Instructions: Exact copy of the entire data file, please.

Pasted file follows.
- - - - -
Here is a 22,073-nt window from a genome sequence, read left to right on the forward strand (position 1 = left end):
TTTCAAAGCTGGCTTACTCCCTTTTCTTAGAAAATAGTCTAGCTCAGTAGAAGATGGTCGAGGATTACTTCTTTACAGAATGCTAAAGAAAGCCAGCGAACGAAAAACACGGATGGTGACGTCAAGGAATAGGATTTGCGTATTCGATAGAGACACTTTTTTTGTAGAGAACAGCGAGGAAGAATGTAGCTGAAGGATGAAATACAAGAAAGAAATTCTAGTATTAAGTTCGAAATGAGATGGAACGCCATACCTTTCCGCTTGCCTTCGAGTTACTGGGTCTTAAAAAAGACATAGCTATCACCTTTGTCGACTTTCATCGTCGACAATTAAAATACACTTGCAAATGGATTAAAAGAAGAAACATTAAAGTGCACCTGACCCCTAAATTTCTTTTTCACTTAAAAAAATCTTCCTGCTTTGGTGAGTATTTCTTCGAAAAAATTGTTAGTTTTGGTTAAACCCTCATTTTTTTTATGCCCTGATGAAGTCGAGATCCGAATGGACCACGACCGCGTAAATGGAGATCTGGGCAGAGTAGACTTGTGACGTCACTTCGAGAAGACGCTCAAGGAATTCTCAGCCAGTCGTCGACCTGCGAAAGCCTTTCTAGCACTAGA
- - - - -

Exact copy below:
Here is a 22,073-nt window from a genome sequence, read left to right on the forward strand (position 1 = left end):
TTTCAAAGCTGGCTTACTCCCTTTTCTTAGAAAATAGTCTAGCTCAGTAGAAGATGGTCGAGGATTACTTCTTTACAGAATGCTAAAGAAAGCCAGCGAACGAAAAACACGGATGGTGACGTCAAGGAATAGGATTTGCGTATTCGATAGAGACACTTTTTTTGTAGAGAACAGCGAGGAAGAATGTAGCTGAAGGATGAAATACAAGAAAGAAATTCTAGTATTAAGTTCGAAATGAGATGGAACGCCATACCTTTCCGCTTGCCTTCGAGTTACTGGGTCTTAAAAAAGACATAGCTATCACCTTTGTCGACTTTCATCGTCGACAATTAAAATACACTTGCAAATGGATTAAAAGAAGAAACATTAAAGTGCACCTGACCCCTAAATTTCTTTTTCACTTAAAAAAATCTTCCTGCTTTGGTGAGTATTTCTTCGAAAAAATTGTTAGTTTTGGTTAAACCCTCATTTTTTTTATGCCCTGATGAAGTCGAGATCCGAATGGACCACGACCGCGTAAATGGAGATCTGGGCAGAGTAGACTTGTGACGTCACTTCGAGAAGACGCTCAAGGAATTCTCAGCCAGTCGTCGACCTGCGAAAGCCTTTCTAGCACTAGA